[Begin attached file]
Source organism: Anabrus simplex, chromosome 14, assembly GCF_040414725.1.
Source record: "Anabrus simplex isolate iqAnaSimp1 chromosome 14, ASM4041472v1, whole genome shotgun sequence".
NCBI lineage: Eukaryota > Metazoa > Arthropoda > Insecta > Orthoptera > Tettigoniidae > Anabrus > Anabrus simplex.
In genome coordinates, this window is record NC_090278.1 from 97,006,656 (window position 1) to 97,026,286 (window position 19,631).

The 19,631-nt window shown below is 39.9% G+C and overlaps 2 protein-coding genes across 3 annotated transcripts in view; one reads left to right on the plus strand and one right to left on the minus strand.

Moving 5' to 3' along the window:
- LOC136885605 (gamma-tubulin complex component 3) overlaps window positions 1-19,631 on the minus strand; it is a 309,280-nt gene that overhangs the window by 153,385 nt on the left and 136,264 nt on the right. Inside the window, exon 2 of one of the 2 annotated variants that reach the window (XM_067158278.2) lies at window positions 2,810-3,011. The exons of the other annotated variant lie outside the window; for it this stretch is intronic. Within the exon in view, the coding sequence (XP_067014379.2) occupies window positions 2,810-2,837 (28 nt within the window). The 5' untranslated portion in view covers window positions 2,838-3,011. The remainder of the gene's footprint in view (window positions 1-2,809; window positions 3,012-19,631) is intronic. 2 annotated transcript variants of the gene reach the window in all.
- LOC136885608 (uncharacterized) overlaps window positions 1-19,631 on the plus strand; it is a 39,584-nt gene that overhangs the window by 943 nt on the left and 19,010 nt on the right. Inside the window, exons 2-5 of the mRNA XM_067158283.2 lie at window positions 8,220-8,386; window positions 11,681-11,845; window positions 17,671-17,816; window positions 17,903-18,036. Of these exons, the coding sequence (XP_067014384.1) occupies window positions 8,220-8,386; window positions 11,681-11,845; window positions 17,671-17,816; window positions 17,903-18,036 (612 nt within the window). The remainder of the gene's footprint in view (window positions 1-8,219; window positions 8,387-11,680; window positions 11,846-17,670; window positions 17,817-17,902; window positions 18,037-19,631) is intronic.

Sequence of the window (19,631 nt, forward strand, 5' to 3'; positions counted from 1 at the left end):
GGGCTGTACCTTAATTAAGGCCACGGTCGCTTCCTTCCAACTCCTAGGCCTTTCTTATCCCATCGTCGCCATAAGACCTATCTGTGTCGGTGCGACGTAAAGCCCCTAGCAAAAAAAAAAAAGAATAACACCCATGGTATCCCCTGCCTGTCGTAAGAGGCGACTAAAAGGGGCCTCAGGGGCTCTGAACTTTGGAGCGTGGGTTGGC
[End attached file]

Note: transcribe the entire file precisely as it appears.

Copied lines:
Source organism: Anabrus simplex, chromosome 14, assembly GCF_040414725.1.
Source record: "Anabrus simplex isolate iqAnaSimp1 chromosome 14, ASM4041472v1, whole genome shotgun sequence".
NCBI lineage: Eukaryota > Metazoa > Arthropoda > Insecta > Orthoptera > Tettigoniidae > Anabrus > Anabrus simplex.
In genome coordinates, this window is record NC_090278.1 from 97,006,656 (window position 1) to 97,026,286 (window position 19,631).

The 19,631-nt window shown below is 39.9% G+C and overlaps 2 protein-coding genes across 3 annotated transcripts in view; one reads left to right on the plus strand and one right to left on the minus strand.

Moving 5' to 3' along the window:
- LOC136885605 (gamma-tubulin complex component 3) overlaps window positions 1-19,631 on the minus strand; it is a 309,280-nt gene that overhangs the window by 153,385 nt on the left and 136,264 nt on the right. Inside the window, exon 2 of one of the 2 annotated variants that reach the window (XM_067158278.2) lies at window positions 2,810-3,011. The exons of the other annotated variant lie outside the window; for it this stretch is intronic. Within the exon in view, the coding sequence (XP_067014379.2) occupies window positions 2,810-2,837 (28 nt within the window). The 5' untranslated portion in view covers window positions 2,838-3,011. The remainder of the gene's footprint in view (window positions 1-2,809; window positions 3,012-19,631) is intronic. 2 annotated transcript variants of the gene reach the window in all.
- LOC136885608 (uncharacterized) overlaps window positions 1-19,631 on the plus strand; it is a 39,584-nt gene that overhangs the window by 943 nt on the left and 19,010 nt on the right. Inside the window, exons 2-5 of the mRNA XM_067158283.2 lie at window positions 8,220-8,386; window positions 11,681-11,845; window positions 17,671-17,816; window positions 17,903-18,036. Of these exons, the coding sequence (XP_067014384.1) occupies window positions 8,220-8,386; window positions 11,681-11,845; window positions 17,671-17,816; window positions 17,903-18,036 (612 nt within the window). The remainder of the gene's footprint in view (window positions 1-8,219; window positions 8,387-11,680; window positions 11,846-17,670; window positions 17,817-17,902; window positions 18,037-19,631) is intronic.

Sequence of the window (19,631 nt, forward strand, 5' to 3'; positions counted from 1 at the left end):
GGGCTGTACCTTAATTAAGGCCACGGTCGCTTCCTTCCAACTCCTAGGCCTTTCTTATCCCATCGTCGCCATAAGACCTATCTGTGTCGGTGCGACGTAAAGCCCCTAGCAAAAAAAAAAAAGAATAACACCCATGGTATCCCCTGCCTGTCGTAAGAGGCGACTAAAAGGGGCCTCAGGGGCTCTGAACTTTGGAGCGTGGGTTGGC